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Steve Huffman

August 23, 1990 | From Associated Press
Notre Dame football players closed ranks behind their boss Wednesday, defending Coach Lou Holtz--and themselves--from published charges that Holtz tolerated widespread steroid abuse. "I know the guys on this team don't use steroids, and that's all there is to it," co-captain Todd Lyght said. Chris Zorich, a senior nose tackle who bench-presses 500 pounds, said former Notre Dame player Steve Huffman has a "chip on his shoulder."
August 27, 1990 | From Associated Press
The publisher of Sports Illustrated says the magazine isn't singling out Notre Dame football for criticism. In the current issue, a former Notre Dame linebacker claims that steroid abuse was widespread and that two assistant coaches even recommended the muscle-building drug. Last season, a Sports Illustrated story held Notre Dame responsible for a pre-game brawl at South Bend between Irish and Southern Cal players. Publisher Donald J. Barr, a Notre Dame alumnus, denies picking on the Irish.
September 14, 2006
REPUBLICAN LAWMAKERS' internecine battles over immigration policy have already prevented them from acting on one of President Bush's top second-term priorities: comprehensive immigration reform. Now the GOP border split is threatening to cost Republicans at least one seat in the House of Representatives.
Notre Dame said today five football players have tested positive for steroid use in the past three years, but Coach Lou Holtz denied published allegations by a former player that steroid use was widespread and that he must have known about it. "I totally deny unequivocally everything that was written," Holtz said at a news conference. He also denied allegations in a Sports Illustrated story written by former Irish lineman Steve Huffman that two assistant coaches suggested players use steroids.
The revelation that five Notre Dame football players tested positive for steroid use was no revelation at all. In fact, the allegation by former Notre Dame lineman Steve Huffman that half of the Irish lettermen took steroids isn't even the most serious charge contained in the first-person story he co-authored for this week's Sports Illustrated. Steroid use at America's University? The school under the personal watch of Touchdown Jesus? Of course.
August 26, 1990 | TED BROCK
Ram kicker Mike Lansford spoke at the Los Angeles Boys and Girls Club's 16th annual Rally with the Rams, held Friday at the Bonaventure Hotel. Lansford discussed Coach John Robinson's confidence in him: "Against the (San Francisco) 49ers last year, we were on the one-yard line. I was lined up to kick and then I was told Coach Robinson had called for a fake. "I was stunned. He's so conservative, he doesn't even run fake field goals in practice.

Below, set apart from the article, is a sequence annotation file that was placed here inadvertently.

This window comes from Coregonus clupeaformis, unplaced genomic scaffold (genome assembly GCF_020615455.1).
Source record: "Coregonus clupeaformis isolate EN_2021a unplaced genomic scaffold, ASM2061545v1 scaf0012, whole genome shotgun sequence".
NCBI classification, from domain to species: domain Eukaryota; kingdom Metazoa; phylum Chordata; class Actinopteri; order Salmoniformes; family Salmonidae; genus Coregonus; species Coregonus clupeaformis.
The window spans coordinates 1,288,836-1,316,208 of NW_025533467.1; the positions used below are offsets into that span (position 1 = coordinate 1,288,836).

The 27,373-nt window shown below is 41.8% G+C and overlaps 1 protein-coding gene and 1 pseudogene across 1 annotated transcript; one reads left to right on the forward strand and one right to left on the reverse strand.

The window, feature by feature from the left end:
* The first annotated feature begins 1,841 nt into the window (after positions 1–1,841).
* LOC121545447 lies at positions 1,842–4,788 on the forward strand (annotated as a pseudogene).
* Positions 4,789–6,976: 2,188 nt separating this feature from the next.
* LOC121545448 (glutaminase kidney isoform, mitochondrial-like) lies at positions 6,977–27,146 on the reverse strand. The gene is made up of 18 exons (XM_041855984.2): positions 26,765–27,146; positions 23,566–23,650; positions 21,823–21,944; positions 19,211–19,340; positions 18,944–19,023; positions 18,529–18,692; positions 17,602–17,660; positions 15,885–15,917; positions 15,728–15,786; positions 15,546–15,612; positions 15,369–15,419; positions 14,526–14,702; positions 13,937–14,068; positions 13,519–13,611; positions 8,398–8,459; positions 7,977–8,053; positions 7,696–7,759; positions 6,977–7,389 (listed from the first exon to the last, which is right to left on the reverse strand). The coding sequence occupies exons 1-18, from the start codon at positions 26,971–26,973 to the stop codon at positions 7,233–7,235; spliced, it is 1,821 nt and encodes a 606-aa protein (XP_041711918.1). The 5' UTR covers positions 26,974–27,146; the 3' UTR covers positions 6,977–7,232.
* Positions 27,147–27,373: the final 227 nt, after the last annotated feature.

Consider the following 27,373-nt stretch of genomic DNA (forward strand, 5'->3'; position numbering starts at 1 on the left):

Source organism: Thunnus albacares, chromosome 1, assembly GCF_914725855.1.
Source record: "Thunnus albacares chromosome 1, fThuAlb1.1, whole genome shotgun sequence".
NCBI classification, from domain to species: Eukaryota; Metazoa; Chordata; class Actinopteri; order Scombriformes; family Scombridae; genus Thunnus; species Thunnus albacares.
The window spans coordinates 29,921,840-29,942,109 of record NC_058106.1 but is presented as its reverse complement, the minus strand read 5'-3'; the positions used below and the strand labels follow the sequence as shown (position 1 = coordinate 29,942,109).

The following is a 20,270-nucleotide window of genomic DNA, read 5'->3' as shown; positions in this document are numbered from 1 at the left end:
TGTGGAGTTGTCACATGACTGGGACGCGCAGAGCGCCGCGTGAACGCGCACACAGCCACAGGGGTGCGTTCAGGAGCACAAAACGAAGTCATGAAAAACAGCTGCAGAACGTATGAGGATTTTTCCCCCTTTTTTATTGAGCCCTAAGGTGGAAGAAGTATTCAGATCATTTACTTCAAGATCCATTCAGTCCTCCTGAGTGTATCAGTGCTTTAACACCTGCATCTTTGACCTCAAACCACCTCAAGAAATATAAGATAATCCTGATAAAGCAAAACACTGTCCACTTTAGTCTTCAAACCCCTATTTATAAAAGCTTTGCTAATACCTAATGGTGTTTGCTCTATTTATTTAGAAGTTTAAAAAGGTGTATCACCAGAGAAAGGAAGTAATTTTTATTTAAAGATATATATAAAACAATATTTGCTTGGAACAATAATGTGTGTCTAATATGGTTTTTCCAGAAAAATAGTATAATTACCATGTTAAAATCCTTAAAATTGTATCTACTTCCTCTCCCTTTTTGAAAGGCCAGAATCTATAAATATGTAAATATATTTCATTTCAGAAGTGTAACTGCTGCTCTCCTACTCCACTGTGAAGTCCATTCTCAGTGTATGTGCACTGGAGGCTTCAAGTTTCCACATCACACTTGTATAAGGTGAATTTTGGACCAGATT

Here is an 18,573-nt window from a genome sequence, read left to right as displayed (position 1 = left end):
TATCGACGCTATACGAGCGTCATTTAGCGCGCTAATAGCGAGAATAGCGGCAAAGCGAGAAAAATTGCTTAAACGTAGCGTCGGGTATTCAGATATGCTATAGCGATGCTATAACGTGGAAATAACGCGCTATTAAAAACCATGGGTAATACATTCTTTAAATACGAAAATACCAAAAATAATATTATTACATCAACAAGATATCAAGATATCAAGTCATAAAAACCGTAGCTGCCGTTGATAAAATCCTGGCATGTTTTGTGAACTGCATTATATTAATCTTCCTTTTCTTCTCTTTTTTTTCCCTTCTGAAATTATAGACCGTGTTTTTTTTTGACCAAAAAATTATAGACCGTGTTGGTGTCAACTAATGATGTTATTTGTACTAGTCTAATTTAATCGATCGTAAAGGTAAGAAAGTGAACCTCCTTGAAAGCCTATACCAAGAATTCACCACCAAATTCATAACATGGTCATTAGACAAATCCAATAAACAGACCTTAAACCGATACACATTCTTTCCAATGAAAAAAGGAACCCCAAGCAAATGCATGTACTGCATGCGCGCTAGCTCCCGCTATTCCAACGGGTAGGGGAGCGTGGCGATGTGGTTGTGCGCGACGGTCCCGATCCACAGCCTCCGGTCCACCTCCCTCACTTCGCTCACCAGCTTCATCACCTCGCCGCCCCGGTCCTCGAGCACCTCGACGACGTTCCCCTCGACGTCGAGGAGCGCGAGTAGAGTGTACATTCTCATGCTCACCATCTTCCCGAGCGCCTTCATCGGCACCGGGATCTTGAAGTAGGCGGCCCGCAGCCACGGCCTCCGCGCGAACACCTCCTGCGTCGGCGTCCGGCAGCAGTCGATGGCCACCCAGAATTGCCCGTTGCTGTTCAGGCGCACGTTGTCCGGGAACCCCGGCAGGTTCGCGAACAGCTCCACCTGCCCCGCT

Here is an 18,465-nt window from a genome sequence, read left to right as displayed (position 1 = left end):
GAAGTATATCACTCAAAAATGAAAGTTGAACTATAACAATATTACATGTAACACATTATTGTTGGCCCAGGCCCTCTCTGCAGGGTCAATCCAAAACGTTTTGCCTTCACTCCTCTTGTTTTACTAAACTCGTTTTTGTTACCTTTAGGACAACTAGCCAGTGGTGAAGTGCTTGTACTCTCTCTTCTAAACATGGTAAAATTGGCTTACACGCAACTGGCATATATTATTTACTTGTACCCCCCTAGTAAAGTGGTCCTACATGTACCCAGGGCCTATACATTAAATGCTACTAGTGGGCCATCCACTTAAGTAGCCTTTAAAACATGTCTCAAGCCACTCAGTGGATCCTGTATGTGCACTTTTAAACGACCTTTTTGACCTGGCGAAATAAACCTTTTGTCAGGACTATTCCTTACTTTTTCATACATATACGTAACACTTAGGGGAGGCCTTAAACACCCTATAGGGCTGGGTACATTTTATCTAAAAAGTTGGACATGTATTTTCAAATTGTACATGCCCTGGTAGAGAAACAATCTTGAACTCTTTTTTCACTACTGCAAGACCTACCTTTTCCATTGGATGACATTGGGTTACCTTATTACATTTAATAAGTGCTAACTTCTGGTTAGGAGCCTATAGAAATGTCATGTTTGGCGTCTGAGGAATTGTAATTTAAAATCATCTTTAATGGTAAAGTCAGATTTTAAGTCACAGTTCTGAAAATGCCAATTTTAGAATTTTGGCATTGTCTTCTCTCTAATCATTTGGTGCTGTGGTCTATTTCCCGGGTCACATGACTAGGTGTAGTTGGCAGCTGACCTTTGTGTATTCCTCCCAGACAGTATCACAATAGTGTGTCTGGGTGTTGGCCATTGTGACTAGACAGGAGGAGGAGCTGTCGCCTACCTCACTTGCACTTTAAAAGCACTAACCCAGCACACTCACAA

April 3, 2013 | By Matt Pearce
Carnival's cursed cruise ship Triumph broke loose from its moorings Wednesday when strong winds hit Mobile, Ala., and two shipyard workers fell into the Mobile River. One was still missing by evening.  Helicopters and search teams scoured the river for the employee of BAE Systems shipyard. The other one was rescued and hospitalized with mild hypothermia. The Triumph was at the shipyard undergoing repairs after a disastrous February cruise , when an engine fire knocked out power.
April 24, 2013 | By Matt Pearce, This post has been updated, as indicated below.
Three people were hurt in multiple explosions aboard two fuel barges in the Mobile River in Alabama on Wednesday night, according to the Mobile Fire Department. The department said the three victims were taken to a hospital. The Coast Guard said they had been burned, and their conditions were unknown. The fire department said the barges experienced four blasts, with the first reported about 9 p.m. The incident occurred in the vicinity of the Carnival Triumph, the cruise ship that lost power in the Gulf of Mexico and later broke loose of its moorings at a Mobile shipyard.
August 30, 1990 | ALLAN MALAMUD
Best deal Fred Claire never made was the one that would have sent Kirk Gibson to Oakland or Detroit for a fifth starter. Gibson has been a major contributor to the Dodgers' resurgence, and Jim Neidlinger wouldn't have gotten a chance to pitch if the trade had been made. . . . Dodger fans, take heart: On Aug. 24, 1964, the St. Louis Cardinals were 11 games out of first place. They won the National League pennant and the World Series. . . .
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